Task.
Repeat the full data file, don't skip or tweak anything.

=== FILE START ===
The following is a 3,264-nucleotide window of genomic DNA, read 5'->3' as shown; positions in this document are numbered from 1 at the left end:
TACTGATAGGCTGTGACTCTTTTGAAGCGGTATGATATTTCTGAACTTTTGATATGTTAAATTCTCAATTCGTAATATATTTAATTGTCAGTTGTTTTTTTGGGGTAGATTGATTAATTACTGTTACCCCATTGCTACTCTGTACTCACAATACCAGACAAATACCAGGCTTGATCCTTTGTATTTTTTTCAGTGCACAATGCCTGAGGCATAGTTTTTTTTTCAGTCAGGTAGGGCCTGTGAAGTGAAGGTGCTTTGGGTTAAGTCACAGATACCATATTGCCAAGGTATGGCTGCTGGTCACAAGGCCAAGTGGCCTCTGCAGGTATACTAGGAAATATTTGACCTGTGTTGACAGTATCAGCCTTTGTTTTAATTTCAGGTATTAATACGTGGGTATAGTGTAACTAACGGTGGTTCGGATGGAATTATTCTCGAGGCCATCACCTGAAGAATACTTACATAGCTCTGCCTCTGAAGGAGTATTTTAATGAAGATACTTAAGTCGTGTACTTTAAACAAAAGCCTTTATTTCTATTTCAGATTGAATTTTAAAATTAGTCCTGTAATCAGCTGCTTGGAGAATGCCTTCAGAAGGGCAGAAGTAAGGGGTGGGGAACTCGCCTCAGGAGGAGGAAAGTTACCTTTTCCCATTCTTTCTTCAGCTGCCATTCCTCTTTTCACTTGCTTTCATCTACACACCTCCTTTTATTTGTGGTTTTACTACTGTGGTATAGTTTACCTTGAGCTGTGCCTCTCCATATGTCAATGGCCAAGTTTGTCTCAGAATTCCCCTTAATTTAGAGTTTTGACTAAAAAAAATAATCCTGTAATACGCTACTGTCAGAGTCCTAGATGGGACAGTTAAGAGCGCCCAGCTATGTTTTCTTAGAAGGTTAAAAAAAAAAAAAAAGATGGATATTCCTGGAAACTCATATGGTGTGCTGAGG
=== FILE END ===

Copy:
The following is a 3,264-nucleotide window of genomic DNA, read 5'->3' as shown; positions in this document are numbered from 1 at the left end:
TACTGATAGGCTGTGACTCTTTTGAAGCGGTATGATATTTCTGAACTTTTGATATGTTAAATTCTCAATTCGTAATATATTTAATTGTCAGTTGTTTTTTTGGGGTAGATTGATTAATTACTGTTACCCCATTGCTACTCTGTACTCACAATACCAGACAAATACCAGGCTTGATCCTTTGTATTTTTTTCAGTGCACAATGCCTGAGGCATAGTTTTTTTTTCAGTCAGGTAGGGCCTGTGAAGTGAAGGTGCTTTGGGTTAAGTCACAGATACCATATTGCCAAGGTATGGCTGCTGGTCACAAGGCCAAGTGGCCTCTGCAGGTATACTAGGAAATATTTGACCTGTGTTGACAGTATCAGCCTTTGTTTTAATTTCAGGTATTAATACGTGGGTATAGTGTAACTAACGGTGGTTCGGATGGAATTATTCTCGAGGCCATCACCTGAAGAATACTTACATAGCTCTGCCTCTGAAGGAGTATTTTAATGAAGATACTTAAGTCGTGTACTTTAAACAAAAGCCTTTATTTCTATTTCAGATTGAATTTTAAAATTAGTCCTGTAATCAGCTGCTTGGAGAATGCCTTCAGAAGGGCAGAAGTAAGGGGTGGGGAACTCGCCTCAGGAGGAGGAAAGTTACCTTTTCCCATTCTTTCTTCAGCTGCCATTCCTCTTTTCACTTGCTTTCATCTACACACCTCCTTTTATTTGTGGTTTTACTACTGTGGTATAGTTTACCTTGAGCTGTGCCTCTCCATATGTCAATGGCCAAGTTTGTCTCAGAATTCCCCTTAATTTAGAGTTTTGACTAAAAAAAATAATCCTGTAATACGCTACTGTCAGAGTCCTAGATGGGACAGTTAAGAGCGCCCAGCTATGTTTTCTTAGAAGGTTAAAAAAAAAAAAAAAGATGGATATTCCTGGAAACTCATATGGTGTGCTGAGG